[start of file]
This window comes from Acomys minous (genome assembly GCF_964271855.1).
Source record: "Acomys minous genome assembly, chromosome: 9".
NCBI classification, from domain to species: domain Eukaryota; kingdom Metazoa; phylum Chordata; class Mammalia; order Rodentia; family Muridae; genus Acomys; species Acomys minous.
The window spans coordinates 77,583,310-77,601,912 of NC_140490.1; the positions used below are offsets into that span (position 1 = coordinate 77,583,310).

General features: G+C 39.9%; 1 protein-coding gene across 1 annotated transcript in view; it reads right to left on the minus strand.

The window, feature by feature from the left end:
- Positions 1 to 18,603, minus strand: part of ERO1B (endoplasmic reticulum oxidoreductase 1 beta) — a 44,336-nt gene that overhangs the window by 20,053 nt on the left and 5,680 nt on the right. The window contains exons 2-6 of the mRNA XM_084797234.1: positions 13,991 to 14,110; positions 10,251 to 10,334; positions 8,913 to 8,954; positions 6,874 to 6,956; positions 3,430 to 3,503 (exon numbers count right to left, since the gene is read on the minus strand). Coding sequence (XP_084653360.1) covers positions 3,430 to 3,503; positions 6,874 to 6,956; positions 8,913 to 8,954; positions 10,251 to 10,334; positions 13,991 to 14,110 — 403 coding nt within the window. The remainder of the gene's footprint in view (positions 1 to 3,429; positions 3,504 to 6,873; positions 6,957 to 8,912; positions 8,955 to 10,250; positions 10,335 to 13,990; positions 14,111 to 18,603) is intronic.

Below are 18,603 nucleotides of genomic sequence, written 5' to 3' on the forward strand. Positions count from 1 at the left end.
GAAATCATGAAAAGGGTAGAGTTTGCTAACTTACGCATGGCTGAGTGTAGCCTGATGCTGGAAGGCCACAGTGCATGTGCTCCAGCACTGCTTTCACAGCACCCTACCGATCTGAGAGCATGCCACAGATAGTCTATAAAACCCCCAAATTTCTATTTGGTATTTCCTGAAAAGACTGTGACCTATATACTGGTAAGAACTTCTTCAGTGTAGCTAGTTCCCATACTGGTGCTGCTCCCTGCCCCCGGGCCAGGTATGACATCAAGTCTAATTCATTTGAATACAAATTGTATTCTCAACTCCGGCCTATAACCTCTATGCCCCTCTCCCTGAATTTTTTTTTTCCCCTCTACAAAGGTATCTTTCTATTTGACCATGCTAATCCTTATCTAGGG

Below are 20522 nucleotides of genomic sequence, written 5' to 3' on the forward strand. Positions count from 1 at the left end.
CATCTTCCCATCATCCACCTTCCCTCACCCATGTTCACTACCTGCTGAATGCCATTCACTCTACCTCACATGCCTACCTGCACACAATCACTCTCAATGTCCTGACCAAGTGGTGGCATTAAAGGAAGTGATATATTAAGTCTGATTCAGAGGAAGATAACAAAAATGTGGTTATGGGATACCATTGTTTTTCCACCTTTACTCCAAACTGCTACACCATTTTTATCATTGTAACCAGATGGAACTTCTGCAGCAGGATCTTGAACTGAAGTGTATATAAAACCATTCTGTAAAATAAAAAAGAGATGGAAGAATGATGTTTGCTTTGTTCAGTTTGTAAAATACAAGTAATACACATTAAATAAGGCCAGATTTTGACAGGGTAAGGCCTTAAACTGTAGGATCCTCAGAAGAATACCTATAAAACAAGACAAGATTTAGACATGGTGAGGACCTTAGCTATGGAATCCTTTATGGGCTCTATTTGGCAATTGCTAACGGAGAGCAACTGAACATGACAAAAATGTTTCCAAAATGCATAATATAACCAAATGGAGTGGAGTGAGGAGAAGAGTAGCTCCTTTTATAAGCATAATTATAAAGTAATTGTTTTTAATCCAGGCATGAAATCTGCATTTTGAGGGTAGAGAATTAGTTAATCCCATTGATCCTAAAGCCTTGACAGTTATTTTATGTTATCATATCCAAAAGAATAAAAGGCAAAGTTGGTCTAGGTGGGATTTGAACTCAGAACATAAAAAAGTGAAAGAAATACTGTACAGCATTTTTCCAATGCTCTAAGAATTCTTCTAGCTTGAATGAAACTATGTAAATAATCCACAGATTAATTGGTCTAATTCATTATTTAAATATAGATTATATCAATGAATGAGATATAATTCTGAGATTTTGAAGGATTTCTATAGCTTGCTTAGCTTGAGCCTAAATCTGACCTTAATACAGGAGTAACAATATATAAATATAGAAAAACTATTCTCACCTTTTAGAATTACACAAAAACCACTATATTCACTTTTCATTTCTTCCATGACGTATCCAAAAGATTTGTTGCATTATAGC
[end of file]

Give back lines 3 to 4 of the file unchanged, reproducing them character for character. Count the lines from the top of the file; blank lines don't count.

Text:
NCBI classification, from domain to species: domain Eukaryota; kingdom Metazoa; phylum Chordata; class Mammalia; order Rodentia; family Muridae; genus Acomys; species Acomys minous.
The window spans coordinates 77,583,310-77,601,912 of NC_140490.1; the positions used below are offsets into that span (position 1 = coordinate 77,583,310).